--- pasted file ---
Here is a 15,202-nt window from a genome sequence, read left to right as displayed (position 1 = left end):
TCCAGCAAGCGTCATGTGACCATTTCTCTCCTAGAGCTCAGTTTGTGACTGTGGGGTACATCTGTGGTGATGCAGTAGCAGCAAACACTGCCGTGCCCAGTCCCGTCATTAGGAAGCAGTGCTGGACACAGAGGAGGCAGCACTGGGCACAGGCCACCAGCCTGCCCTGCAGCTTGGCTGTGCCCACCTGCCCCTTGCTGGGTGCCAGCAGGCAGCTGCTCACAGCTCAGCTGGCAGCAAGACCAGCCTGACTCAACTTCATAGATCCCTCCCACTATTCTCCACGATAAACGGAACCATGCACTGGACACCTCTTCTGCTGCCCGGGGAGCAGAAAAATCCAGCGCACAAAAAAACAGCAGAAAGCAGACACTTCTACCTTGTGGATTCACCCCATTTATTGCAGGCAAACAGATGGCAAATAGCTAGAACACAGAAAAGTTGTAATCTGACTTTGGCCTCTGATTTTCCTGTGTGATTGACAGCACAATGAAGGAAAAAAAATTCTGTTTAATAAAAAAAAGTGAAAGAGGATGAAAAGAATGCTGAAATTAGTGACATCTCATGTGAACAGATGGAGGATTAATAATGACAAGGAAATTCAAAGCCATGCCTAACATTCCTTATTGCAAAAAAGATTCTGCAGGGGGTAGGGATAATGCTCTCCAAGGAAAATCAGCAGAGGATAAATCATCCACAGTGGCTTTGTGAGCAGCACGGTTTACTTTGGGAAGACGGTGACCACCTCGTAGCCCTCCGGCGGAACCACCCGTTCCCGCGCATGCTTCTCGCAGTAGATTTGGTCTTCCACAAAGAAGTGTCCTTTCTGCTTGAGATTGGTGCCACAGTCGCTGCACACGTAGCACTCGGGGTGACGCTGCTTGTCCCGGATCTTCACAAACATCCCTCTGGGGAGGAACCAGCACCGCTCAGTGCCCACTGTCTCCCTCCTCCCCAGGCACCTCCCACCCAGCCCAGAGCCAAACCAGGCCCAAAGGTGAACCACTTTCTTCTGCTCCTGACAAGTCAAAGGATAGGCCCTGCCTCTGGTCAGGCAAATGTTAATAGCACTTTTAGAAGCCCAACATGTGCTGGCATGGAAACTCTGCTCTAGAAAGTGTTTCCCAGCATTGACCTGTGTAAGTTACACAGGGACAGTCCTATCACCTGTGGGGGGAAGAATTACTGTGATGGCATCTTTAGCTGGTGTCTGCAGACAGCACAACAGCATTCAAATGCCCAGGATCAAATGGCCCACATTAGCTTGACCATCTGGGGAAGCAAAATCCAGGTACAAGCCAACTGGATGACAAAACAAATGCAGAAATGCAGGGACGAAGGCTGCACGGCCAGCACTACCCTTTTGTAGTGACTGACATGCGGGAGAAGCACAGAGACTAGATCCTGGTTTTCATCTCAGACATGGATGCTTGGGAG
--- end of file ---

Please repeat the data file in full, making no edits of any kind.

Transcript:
Here is a 15,202-nt window from a genome sequence, read left to right as displayed (position 1 = left end):
TCCAGCAAGCGTCATGTGACCATTTCTCTCCTAGAGCTCAGTTTGTGACTGTGGGGTACATCTGTGGTGATGCAGTAGCAGCAAACACTGCCGTGCCCAGTCCCGTCATTAGGAAGCAGTGCTGGACACAGAGGAGGCAGCACTGGGCACAGGCCACCAGCCTGCCCTGCAGCTTGGCTGTGCCCACCTGCCCCTTGCTGGGTGCCAGCAGGCAGCTGCTCACAGCTCAGCTGGCAGCAAGACCAGCCTGACTCAACTTCATAGATCCCTCCCACTATTCTCCACGATAAACGGAACCATGCACTGGACACCTCTTCTGCTGCCCGGGGAGCAGAAAAATCCAGCGCACAAAAAAACAGCAGAAAGCAGACACTTCTACCTTGTGGATTCACCCCATTTATTGCAGGCAAACAGATGGCAAATAGCTAGAACACAGAAAAGTTGTAATCTGACTTTGGCCTCTGATTTTCCTGTGTGATTGACAGCACAATGAAGGAAAAAAAATTCTGTTTAATAAAAAAAAGTGAAAGAGGATGAAAAGAATGCTGAAATTAGTGACATCTCATGTGAACAGATGGAGGATTAATAATGACAAGGAAATTCAAAGCCATGCCTAACATTCCTTATTGCAAAAAAGATTCTGCAGGGGGTAGGGATAATGCTCTCCAAGGAAAATCAGCAGAGGATAAATCATCCACAGTGGCTTTGTGAGCAGCACGGTTTACTTTGGGAAGACGGTGACCACCTCGTAGCCCTCCGGCGGAACCACCCGTTCCCGCGCATGCTTCTCGCAGTAGATTTGGTCTTCCACAAAGAAGTGTCCTTTCTGCTTGAGATTGGTGCCACAGTCGCTGCACACGTAGCACTCGGGGTGACGCTGCTTGTCCCGGATCTTCACAAACATCCCTCTGGGGAGGAACCAGCACCGCTCAGTGCCCACTGTCTCCCTCCTCCCCAGGCACCTCCCACCCAGCCCAGAGCCAAACCAGGCCCAAAGGTGAACCACTTTCTTCTGCTCCTGACAAGTCAAAGGATAGGCCCTGCCTCTGGTCAGGCAAATGTTAATAGCACTTTTAGAAGCCCAACATGTGCTGGCATGGAAACTCTGCTCTAGAAAGTGTTTCCCAGCATTGACCTGTGTAAGTTACACAGGGACAGTCCTATCACCTGTGGGGGGAAGAATTACTGTGATGGCATCTTTAGCTGGTGTCTGCAGACAGCACAACAGCATTCAAATGCCCAGGATCAAATGGCCCACATTAGCTTGACCATCTGGGGAAGCAAAATCCAGGTACAAGCCAACTGGATGACAAAACAAATGCAGAAATGCAGGGACGAAGGCTGCACGGCCAGCACTACCCTTTTGTAGTGACTGACATGCGGGAGAAGCACAGAGACTAGATCCTGGTTTTCATCTCAGACATGGATGCTTGGGAG